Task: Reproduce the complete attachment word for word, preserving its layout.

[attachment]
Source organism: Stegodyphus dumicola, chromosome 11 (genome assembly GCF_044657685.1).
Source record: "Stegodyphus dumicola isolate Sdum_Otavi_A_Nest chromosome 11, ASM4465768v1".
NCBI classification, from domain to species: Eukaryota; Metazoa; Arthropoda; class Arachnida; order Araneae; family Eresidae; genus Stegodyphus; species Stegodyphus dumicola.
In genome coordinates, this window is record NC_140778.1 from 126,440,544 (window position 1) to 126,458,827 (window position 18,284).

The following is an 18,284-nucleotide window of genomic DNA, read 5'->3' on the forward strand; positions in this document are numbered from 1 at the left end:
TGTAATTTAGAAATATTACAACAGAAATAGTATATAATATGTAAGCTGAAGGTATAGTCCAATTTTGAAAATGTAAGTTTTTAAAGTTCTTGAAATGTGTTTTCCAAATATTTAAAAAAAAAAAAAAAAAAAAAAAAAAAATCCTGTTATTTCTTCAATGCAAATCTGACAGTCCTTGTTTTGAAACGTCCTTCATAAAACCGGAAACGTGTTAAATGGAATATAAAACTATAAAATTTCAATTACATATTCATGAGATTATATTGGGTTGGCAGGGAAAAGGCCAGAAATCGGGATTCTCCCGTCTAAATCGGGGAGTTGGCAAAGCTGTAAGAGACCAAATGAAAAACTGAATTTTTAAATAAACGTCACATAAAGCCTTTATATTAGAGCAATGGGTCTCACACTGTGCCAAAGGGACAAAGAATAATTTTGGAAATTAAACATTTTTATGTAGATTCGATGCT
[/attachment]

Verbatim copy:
Source organism: Stegodyphus dumicola, chromosome 11 (genome assembly GCF_044657685.1).
Source record: "Stegodyphus dumicola isolate Sdum_Otavi_A_Nest chromosome 11, ASM4465768v1".
NCBI classification, from domain to species: Eukaryota; Metazoa; Arthropoda; class Arachnida; order Araneae; family Eresidae; genus Stegodyphus; species Stegodyphus dumicola.
In genome coordinates, this window is record NC_140778.1 from 126,440,544 (window position 1) to 126,458,827 (window position 18,284).

The following is an 18,284-nucleotide window of genomic DNA, read 5'->3' on the forward strand; positions in this document are numbered from 1 at the left end:
TGTAATTTAGAAATATTACAACAGAAATAGTATATAATATGTAAGCTGAAGGTATAGTCCAATTTTGAAAATGTAAGTTTTTAAAGTTCTTGAAATGTGTTTTCCAAATATTTAAAAAAAAAAAAAAAAAAAAAAAAAAAATCCTGTTATTTCTTCAATGCAAATCTGACAGTCCTTGTTTTGAAACGTCCTTCATAAAACCGGAAACGTGTTAAATGGAATATAAAACTATAAAATTTCAATTACATATTCATGAGATTATATTGGGTTGGCAGGGAAAAGGCCAGAAATCGGGATTCTCCCGTCTAAATCGGGGAGTTGGCAAAGCTGTAAGAGACCAAATGAAAAACTGAATTTTTAAATAAACGTCACATAAAGCCTTTATATTAGAGCAATGGGTCTCACACTGTGCCAAAGGGACAAAGAATAATTTTGGAAATTAAACATTTTTATGTAGATTCGATGCT